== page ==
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Pr. Ben Adams


Lectionary 33a

Entrusted and Enough

Today’s texts are another set of head scratchers leaving us asking ourselves, where was the good news?

Zephaniah warns “on the day of the Lord's wrath; in the fire of his passion the whole earth shall be consumed; for a full, a terrible end he will make of all the inhabitants of the earth.”

Paul says in First Thessalonians, “For you yourselves know very well that the day of the Lord will come like a thief in the night.”

The Psalmist proclaims, “But one word returns us mortals to the dust from whence we came.”

And in Matthew we are told, “For to all those who have, more will be given, and they will have an abundance; but from those who have nothing, even what they have will be taken away.”

It’s weeks like this that if feels like we’d have better luck squeezing blood from a rock than squeezing good news from these texts.

And when we hear apocalyptic texts like these it raises our anxiety, we quickly lose sight of God’s grace and fear whether or not we are in fact the wicked slaves not doing enough with what has been entrusted to us, and when God returns, we’re going to be some trouble.

We start to wonder, am I in the black having turned my talents into more talents, or am I in the red, sitting on my talents and letting them stagnate?

But none of this feels to me like good news because it makes me feel inadequate, and I know there is nothing I can do or not do that would make God to love me more, and I know there is nothing I can do that would make God love me less.

That is truth that sets me free from apocalyptic anxiety, because we serve a God who remembers our iniquity no more, but never forgets her promises. Promises made to our ancestors, to Abraham and to his descendants forever. These words are the words of Mary, the mother of Jesus, in the Magnificat, the text that was sung during Holden Evening Prayer just this past Wednesday at HTLakeview. A text that almost seems to directly contradict today’s Matthean parable. Take a listen:

“For the Mighty One has done great things for me,

and holy is her name.

Her mercy is for those who fear her

from generation to generation.

She has shown strength with her arm;

She has scattered the proud in the thoughts of their hearts.

She has brought down the powerful from their thrones,

and lifted up the lowly;

She has filled the hungry with good things,

and sent the rich away empty.

She has helped her servant Israel,

in remembrance of her mercy,

according to the promise she made to our ancestors,

to Abraham and to his descendants forever.”

How can we reconcile today’s contradictory apocalyptic parable from Matthew when we have such a seemingly opposite text here in the Magnificat?

I’m not sure we really can unless we are ready to say that Jesus wasn’t painting a picture of the Kin-dom of God in this picture, but rather using a picture of our very own human kingdom to elicit a sense of urgency about the second coming of Jesus Christ.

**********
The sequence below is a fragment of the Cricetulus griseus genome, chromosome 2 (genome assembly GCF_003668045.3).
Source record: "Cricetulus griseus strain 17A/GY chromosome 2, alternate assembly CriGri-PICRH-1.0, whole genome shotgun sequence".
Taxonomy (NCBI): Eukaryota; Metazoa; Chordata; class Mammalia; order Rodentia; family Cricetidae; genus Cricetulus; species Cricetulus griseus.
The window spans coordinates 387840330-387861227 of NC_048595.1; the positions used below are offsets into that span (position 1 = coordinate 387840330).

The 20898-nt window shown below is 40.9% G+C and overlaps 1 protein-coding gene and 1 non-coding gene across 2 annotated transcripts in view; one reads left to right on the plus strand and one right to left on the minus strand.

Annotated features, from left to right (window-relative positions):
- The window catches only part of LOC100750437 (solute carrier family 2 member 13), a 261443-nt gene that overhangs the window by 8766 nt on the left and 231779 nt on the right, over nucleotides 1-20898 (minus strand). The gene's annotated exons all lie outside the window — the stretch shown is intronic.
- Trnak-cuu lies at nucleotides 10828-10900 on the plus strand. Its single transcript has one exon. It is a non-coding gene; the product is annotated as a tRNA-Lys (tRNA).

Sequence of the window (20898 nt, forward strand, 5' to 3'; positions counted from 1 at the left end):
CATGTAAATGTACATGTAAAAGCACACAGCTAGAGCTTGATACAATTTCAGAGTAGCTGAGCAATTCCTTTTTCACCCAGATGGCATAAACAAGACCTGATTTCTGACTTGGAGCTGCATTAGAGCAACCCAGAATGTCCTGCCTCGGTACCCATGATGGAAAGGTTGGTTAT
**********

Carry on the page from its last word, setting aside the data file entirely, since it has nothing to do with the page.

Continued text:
This urgency can usually cause us to fall into one of two ways of thinking, one, that we must work diligently to avoid laziness or fear of Jesus’ coming, or two, the more moral approach, where we simply say that we are to use our talents to the best of our abilities.

But both of these conclusions don’t pass the good news test because they are completely dependent on us! So instead, what if we focused on God for a moment, that should bring us to some semblance of good news, so we must ask, where is God in all of this?

The answer? God is the one who entrusts us with talents, the one who calls us to steward our talents, not out of fear, but because we have been freed by Christ’s action on the cross to share our talents with all for the sake of the world God has so lovingly created.

So instead of just using those talents to the best of your ability, or not squandering them out of fear that you’ll disappoint God, take seriously your talents and the love that God has shown us by entrusting us with these talents in the first place.

Today’s texts rub us, maybe even grind on us, and that is not very comforting, but if we can put aside our fear of punishment, and our feelings of inadequacy, we can feel the tension of today’s texts without losing sight of the eternal promise that we are enough, because God has entrusted us with enough.

There is a line in today’s scripture that we might have missed because of all the scary apocalyptic stuff. It’s where Paul says in First Thessalonians, “For God has destined us not for wrath but for obtaining salvation through our Lord Jesus Christ, 10 who died for us, so that whether we are awake or asleep we may live with him. 11 Therefore encourage one another and build up each other, as indeed you are doing.”

Living in fear of the wrath means failing to see God’s love, and living in God’s love means trusting that God has shown each of us such foolish love that God would entrust us with talents that can only be fully realized when shared with the world.

As we approach the Thanksgiving holiday this coming Thursday, maybe this is an opportunity to take inventory of the talents we have been entrusted with and to Give thanks to God for these talents not just by acknowledging their presence in our lives, but by sharing them with everyone and everything.

That is what the world would have you believe, but because God has entrusted you with more than enough, you are free to take the your God given talents out of the ground, and share them with the world. Amen.